Not everyone seeks professional help when dealing with the symptoms of possible mental illness, and some people try to remediate their situation on their own. Self-medication is the use of medicines or other substances by individuals, who are often hiding and denying self-diagnosed, underlying physical and mental health issues, to alleviate and treat said conditions.
However, self-medicating is not a responsible, healthy way to cope. It can quickly become problematic and have a detrimental impact on their mental health. Providing short-term relief, it doesn’t do much to treat the symptoms that this person may be facing. For health and safety reasons, it is important to know and understand the forms, purpose, and risks of self-medication, especially if you know or suspect that your loved one is self-medicating.
Forms of Self-Medication
Self-medication can be practiced safely when using prescription drugs and over-the-counter drugs, both common forms, responsibly without abuse. However, this is not always the case. Both prescription and illicit drugs can be abused by anyone. Detailed below are other common forms of self-medication to be aware of because they can be extremely dangerous when someone is unaware of the fact that he or she is self-medicating.
- Food. Emotional eating, also known as “bingeing” and “comfort eating,” is a way to suppress negative emotions, temporarily soothing and reducing stress.
- Psychostimulants: cocaine and amphetamines. These stimulant drugs are often used to elevate attention and focus, as well as euphoria and energy levels.
- Central nervous system depressants: alcohol (i.e. wine, beer, etc.), benzodiazepines (i.e. Valium, Xanax, etc.), and prescription sleeping aids (i.e. Ambien, Sonata, and Lunesta). They are used to improve mood, increase sociability, escape reality, and help a person sleep because in low dosages, alcohol temporarily reduces anxiety levels.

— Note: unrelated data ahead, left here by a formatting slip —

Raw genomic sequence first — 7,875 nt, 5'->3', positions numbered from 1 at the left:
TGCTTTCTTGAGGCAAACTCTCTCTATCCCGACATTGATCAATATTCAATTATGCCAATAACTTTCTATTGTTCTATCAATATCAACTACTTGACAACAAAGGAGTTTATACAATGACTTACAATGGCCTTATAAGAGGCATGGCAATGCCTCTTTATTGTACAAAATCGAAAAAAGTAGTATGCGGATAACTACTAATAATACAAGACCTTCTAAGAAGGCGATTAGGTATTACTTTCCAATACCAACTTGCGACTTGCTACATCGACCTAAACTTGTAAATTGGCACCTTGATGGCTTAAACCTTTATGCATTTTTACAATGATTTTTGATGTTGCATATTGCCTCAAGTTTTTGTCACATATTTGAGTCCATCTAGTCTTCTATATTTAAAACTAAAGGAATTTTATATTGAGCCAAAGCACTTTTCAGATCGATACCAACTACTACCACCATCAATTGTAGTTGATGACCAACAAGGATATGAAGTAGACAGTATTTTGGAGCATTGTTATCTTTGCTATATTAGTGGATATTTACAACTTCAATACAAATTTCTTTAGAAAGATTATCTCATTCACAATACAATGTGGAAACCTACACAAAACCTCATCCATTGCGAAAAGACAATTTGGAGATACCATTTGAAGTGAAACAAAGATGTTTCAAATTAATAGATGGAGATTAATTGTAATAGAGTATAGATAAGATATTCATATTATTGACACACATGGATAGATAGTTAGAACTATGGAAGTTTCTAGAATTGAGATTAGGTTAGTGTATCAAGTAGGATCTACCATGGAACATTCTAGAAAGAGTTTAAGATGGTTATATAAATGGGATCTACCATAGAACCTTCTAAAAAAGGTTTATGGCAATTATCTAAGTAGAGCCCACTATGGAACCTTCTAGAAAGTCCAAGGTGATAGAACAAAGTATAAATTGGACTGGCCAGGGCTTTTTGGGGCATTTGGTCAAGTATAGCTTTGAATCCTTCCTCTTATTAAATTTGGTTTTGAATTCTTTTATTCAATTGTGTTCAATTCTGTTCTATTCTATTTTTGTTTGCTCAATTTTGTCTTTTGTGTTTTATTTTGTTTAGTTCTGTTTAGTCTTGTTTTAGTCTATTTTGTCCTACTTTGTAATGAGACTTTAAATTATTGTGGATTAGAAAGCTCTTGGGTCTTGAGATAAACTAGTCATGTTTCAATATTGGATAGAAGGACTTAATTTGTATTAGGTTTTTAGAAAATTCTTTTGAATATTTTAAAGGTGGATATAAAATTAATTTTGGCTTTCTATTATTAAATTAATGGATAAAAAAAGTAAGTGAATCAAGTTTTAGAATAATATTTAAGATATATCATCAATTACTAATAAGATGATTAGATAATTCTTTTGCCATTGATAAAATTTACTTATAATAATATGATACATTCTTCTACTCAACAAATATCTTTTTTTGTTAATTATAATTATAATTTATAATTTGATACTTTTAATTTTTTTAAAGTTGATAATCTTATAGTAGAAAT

- Caffeine: coffee, tea, and energy drinks. Caffeine is known for its ability to give you a short-term high, increasing energy levels, and better overall mood.
- Cannabis: marijuana. Cannabis is used to improve mood, elevate relaxation, and escape from reality.
- Opiates and opioids: heroin and prescription pain relievers (i.e. Codeine, Vicodin, OxyContin, etc.). Opiates and opioids are commonly used to combat and soothe depression, pain, and anxiety while elevating relaxation.
Approximately 50 percent of Americans struggling with mental illness currently rely on drugs to escape their conditions and are suffering from addiction. These forms are frequently used by anyone who does not have the resources and knowledge required to treat their conditions using effective, safe methods, such as therapy and controlled intake of prescription drugs according to professional diagnosis.
Reasons for Self-Medicating
Many of the forms of self-medication listed above are largely used for similar purposes, such as regulating energy levels and escaping emotional negativity and reality. Stress, mental illness, and physical pain induce conditions that are difficult to deal with, particularly if they are long-term issues. These three symptoms sum up the main reasons that people turn to self-medication.